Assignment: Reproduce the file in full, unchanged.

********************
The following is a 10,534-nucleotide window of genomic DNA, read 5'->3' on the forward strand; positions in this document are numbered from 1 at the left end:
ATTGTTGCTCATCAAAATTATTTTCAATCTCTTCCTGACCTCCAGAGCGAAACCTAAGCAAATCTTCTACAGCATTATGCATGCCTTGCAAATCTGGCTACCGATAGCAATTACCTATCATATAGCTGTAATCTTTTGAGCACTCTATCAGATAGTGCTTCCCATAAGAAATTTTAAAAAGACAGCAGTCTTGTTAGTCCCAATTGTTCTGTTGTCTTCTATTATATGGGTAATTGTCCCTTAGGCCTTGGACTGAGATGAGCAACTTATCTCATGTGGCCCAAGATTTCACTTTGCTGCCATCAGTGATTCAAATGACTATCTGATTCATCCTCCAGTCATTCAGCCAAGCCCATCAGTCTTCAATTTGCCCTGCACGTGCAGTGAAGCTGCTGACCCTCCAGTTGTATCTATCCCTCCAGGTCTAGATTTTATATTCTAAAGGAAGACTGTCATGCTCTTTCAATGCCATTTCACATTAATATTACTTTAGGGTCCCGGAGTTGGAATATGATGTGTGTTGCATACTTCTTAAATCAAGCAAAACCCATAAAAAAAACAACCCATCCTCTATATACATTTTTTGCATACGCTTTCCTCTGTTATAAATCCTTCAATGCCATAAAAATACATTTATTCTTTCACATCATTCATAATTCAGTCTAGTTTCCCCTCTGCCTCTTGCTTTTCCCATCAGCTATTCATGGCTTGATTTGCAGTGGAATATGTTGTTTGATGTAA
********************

The following is a 10,534-nucleotide window of genomic DNA, read 5'->3' on the forward strand; positions in this document are numbered from 1 at the left end:
ATTGTTGCTCATCAAAATTATTTTCAATCTCTTCCTGACCTCCAGAGCGAAACCTAAGCAAATCTTCTACAGCATTATGCATGCCTTGCAAATCTGGCTACCGATAGCAATTACCTATCATATAGCTGTAATCTTTTGAGCACTCTATCAGATAGTGCTTCCCATAAGAAATTTTAAAAAGACAGCAGTCTTGTTAGTCCCAATTGTTCTGTTGTCTTCTATTATATGGGTAATTGTCCCTTAGGCCTTGGACTGAGATGAGCAACTTATCTCATGTGGCCCAAGATTTCACTTTGCTGCCATCAGTGATTCAAATGACTATCTGATTCATCCTCCAGTCATTCAGCCAAGCCCATCAGTCTTCAATTTGCCCTGCACGTGCAGTGAAGCTGCTGACCCTCCAGTTGTATCTATCCCTCCAGGTCTAGATTTTATATTCTAAAGGAAGACTGTCATGCTCTTTCAATGCCATTTCACATTAATATTACTTTAGGGTCCCGGAGTTGGAATATGATGTGTGTTGCATACTTCTTAAATCAAGCAAAACCCATAAAAAAAACAACCCATCCTCTATATACATTTTTTGCATACGCTTTCCTCTGTTATAAATCCTTCAATGCCATAAAAATACATTTATTCTTTCACATCATTCATAATTCAGTCTAGTTTCCCCTCTGCCTCTTGCTTTTCCCATCAGCTATTCATGGCTTGATTTGCAGTGGAATATGTTGTTTGATGTAA